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Old Wednesday 6th December 2017, 10:58   #1
hans-b
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ID Moth from Swasiland

Moth with strange pattern (for camouflage?)
Location: Lobamba (Mantenga NR) / Swasiland, 8.11.2017
If it is not possible to identify the moth the family or genus would also be helpful.

Thanks for your help
Hans

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Old Wednesday 6th December 2017, 15:05   #2
renopaul
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I know next to nothing about African moths, but until someone knowlegable comes along... This looks somewhat like some of the species in the genus Dysgonia (Erebidae), could this be a starting point?

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Paul
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Old Wednesday 6th December 2017, 16:58   #3
hans-b
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Thanks Paul.
I checked Dysgonia in Google and Wikipedia. For me they are all different. I miss the light stripes in the middle and at the outer side of the wings.
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Old Wednesday 6th December 2017, 17:26   #4
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Maybe something on the lines of Trigonodes hyppasia/exportata.
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Old Wednesday 6th December 2017, 23:18   #5
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I would also suggest a species of Trigonodes and I wouldn't be surprised if it wasn't part of a species complex. It may also be close to pusilla (Holland), which is placed either in Trigonodes, or Chalciope (see http://www.sntc.org.sz/biodivtesting...6369&spid=5302).
Martin

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Old Wednesday 6th December 2017, 23:53   #6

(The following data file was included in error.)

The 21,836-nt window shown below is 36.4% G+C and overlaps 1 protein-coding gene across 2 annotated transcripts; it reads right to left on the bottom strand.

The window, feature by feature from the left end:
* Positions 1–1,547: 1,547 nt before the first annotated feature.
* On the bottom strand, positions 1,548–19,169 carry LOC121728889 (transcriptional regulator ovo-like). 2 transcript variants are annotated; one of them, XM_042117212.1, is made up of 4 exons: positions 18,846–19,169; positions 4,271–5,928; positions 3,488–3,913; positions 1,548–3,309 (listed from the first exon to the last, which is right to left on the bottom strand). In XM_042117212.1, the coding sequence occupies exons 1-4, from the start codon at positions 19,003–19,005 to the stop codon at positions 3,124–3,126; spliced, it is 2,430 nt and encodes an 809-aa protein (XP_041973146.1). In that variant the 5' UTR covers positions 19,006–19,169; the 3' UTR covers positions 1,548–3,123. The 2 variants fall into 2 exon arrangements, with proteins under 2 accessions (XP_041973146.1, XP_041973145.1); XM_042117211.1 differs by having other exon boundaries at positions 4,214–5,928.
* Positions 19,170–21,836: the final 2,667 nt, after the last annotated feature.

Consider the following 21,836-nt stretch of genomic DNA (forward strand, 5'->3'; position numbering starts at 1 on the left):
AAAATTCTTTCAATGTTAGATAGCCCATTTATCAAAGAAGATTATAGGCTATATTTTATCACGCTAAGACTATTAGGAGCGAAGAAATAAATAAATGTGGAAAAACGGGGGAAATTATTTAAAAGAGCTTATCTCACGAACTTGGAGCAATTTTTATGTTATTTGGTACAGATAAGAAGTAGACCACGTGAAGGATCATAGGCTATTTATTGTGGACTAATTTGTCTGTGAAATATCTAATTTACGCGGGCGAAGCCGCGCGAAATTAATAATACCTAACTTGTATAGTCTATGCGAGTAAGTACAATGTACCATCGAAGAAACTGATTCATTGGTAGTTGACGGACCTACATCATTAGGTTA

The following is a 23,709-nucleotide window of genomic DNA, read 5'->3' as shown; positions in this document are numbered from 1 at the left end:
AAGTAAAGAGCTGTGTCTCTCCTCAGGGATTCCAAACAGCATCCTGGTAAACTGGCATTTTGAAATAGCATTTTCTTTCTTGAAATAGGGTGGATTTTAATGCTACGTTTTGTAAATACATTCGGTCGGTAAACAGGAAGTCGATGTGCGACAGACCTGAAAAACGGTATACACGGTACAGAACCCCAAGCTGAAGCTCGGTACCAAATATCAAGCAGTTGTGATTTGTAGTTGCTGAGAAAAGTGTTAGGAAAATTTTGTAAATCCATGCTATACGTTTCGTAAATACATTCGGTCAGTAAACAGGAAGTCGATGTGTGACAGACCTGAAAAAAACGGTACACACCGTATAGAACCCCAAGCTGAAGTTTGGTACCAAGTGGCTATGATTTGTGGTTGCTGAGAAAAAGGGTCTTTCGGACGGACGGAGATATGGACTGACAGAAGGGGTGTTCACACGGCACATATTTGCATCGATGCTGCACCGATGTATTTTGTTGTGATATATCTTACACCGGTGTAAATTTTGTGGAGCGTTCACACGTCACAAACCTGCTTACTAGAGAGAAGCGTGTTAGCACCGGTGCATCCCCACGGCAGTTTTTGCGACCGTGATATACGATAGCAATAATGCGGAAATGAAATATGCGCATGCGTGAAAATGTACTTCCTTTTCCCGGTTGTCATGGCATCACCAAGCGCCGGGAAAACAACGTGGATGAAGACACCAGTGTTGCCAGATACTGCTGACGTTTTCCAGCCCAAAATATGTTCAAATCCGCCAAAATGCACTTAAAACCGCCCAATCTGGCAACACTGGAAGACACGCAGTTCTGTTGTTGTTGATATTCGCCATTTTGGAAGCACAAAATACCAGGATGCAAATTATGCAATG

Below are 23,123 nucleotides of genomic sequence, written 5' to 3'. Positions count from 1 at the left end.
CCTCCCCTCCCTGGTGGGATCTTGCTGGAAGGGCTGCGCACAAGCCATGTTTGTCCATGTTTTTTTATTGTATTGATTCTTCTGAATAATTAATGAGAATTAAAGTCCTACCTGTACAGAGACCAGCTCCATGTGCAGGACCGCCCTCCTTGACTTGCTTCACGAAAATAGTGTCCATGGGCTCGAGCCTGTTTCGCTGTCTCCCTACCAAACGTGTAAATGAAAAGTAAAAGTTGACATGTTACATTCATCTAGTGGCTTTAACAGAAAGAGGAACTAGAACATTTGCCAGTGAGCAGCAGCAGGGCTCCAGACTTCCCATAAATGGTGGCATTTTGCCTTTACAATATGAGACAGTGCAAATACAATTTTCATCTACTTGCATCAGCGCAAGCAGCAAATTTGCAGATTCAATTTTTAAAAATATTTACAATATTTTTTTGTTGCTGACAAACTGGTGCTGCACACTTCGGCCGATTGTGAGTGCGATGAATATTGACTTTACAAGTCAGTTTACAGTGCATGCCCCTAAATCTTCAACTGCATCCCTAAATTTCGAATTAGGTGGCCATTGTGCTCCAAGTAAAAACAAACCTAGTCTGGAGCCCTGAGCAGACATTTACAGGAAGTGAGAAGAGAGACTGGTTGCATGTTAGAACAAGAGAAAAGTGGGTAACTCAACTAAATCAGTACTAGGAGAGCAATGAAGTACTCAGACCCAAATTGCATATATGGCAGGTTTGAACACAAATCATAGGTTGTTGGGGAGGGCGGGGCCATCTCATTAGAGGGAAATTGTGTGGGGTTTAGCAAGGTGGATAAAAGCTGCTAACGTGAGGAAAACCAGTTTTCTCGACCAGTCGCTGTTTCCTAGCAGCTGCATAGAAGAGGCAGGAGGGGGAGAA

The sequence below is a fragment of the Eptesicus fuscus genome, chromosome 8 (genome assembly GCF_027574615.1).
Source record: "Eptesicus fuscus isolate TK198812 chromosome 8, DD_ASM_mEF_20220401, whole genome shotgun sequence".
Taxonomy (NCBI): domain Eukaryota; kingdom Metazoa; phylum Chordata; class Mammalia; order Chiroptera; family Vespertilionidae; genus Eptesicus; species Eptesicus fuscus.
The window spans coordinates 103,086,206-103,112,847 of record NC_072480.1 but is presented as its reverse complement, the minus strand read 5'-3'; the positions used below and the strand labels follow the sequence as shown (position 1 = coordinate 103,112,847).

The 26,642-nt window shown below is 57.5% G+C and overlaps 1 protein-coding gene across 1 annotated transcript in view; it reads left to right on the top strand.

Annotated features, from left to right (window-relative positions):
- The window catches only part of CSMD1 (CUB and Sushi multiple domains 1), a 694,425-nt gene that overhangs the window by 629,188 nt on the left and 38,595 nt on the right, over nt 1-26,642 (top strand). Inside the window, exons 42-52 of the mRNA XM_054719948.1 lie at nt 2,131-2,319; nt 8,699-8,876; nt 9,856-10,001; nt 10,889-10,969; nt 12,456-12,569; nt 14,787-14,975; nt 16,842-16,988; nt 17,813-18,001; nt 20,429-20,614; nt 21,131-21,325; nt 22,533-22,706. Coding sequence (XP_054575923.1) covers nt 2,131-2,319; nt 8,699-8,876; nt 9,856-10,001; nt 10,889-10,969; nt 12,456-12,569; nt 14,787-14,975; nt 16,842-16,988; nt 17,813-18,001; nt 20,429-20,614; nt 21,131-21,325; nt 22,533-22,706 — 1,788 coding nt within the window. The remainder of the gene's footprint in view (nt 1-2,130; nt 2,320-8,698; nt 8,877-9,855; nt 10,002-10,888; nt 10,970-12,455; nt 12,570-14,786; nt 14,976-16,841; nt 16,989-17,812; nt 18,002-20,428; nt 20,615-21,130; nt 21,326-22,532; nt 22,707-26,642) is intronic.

hans-b
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Thanks.
I think Trigonodes sp. is sure. Maybe Trigonodes hyppasia?
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Old Thursday 7th December 2017, 11:18   #7
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Hi Hans
I don't think it is T. hyppasia. In that species the diagonal line across the forewing doesn't quite reach the pale costa (i.e. the black is not fully divided), it also has more black parallel to the termen. I think T. pusilla is a better fit (see previous link) but I can check your image againt specimens in the Natural History Museum collection tomorrow as I will be doing some research there.
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Old Friday 8th December 2017, 10:50   #8
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Hi Hans
I've now had a look at the collection and have changed my mind, I think it is T. hyppasia.
It is a larger species (wingspan 30-35mm) than T. pusilla (c.20mm). In some specimens of hyppasia the diagonal line does meet the pale costa.
It just shows how one can be fooled by a picture and the importance of a sense of scale.
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